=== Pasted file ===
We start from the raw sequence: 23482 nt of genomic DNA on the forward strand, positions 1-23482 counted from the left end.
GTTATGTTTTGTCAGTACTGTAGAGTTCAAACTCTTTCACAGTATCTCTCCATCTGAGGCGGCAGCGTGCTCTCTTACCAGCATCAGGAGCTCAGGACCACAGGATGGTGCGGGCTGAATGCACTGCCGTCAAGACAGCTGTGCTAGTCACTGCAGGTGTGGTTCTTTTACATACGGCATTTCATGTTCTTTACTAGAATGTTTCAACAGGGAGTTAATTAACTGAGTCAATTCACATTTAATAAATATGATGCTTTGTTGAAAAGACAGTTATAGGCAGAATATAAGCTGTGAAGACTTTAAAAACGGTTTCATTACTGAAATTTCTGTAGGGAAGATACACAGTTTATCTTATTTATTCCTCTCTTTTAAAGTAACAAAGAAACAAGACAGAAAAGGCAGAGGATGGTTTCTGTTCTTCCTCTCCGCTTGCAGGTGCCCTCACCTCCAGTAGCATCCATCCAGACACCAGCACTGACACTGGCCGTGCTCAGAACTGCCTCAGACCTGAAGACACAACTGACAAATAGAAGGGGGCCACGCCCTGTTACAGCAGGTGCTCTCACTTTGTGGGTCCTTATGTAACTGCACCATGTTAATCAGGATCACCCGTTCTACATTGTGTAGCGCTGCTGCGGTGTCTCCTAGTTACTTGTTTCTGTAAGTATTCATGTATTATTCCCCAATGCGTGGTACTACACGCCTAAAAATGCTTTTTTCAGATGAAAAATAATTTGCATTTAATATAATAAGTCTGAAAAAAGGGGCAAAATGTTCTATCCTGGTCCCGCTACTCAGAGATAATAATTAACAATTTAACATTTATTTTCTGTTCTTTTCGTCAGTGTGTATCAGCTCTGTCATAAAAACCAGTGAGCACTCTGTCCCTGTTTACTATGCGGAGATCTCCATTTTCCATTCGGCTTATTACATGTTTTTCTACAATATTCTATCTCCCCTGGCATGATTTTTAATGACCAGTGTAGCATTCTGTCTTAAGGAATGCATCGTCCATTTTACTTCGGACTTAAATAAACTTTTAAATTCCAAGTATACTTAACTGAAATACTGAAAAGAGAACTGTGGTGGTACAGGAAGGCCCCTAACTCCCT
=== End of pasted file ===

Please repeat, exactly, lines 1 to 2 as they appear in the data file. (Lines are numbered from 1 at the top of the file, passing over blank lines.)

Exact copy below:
We start from the raw sequence: 23482 nt of genomic DNA on the forward strand, positions 1-23482 counted from the left end.
GTTATGTTTTGTCAGTACTGTAGAGTTCAAACTCTTTCACAGTATCTCTCCATCTGAGGCGGCAGCGTGCTCTCTTACCAGCATCAGGAGCTCAGGACCACAGGATGGTGCGGGCTGAATGCACTGCCGTCAAGACAGCTGTGCTAGTCACTGCAGGTGTGGTTCTTTTACATACGGCATTTCATGTTCTTTACTAGAATGTTTCAACAGGGAGTTAATTAACTGAGTCAATTCACATTTAATAAATATGATGCTTTGTTGAAAAGACAGTTATAGGCAGAATATAAGCTGTGAAGACTTTAAAAACGGTTTCATTACTGAAATTTCTGTAGGGAAGATACACAGTTTATCTTATTTATTCCTCTCTTTTAAAGTAACAAAGAAACAAGACAGAAAAGGCAGAGGATGGTTTCTGTTCTTCCTCTCCGCTTGCAGGTGCCCTCACCTCCAGTAGCATCCATCCAGACACCAGCACTGACACTGGCCGTGCTCAGAACTGCCTCAGACCTGAAGACACAACTGACAAATAGAAGGGGGCCACGCCCTGTTACAGCAGGTGCTCTCACTTTGTGGGTCCTTATGTAACTGCACCATGTTAATCAGGATCACCCGTTCTACATTGTGTAGCGCTGCTGCGGTGTCTCCTAGTTACTTGTTTCTGTAAGTATTCATGTATTATTCCCCAATGCGTGGTACTACACGCCTAAAAATGCTTTTTTCAGATGAAAAATAATTTGCATTTAATATAATAAGTCTGAAAAAAGGGGCAAAATGTTCTATCCTGGTCCCGCTACTCAGAGATAATAATTAACAATTTAACATTTATTTTCTGTTCTTTTCGTCAGTGTGTATCAGCTCTGTCATAAAAACCAGTGAGCACTCTGTCCCTGTTTACTATGCGGAGATCTCCATTTTCCATTCGGCTTATTACATGTTTTTCTACAATATTCTATCTCCCCTGGCATGATTTTTAATGACCAGTGTAGCATTCTGTCTTAAGGAATGCATCGTCCATTTTACTTCGGACTTAAATAAACTTTTAAATTCCAAGTATACTTAACTGAAATACTGAAAAGAGAACTGTGGTGGTACAGGAAGGCCCCTAACTCCCT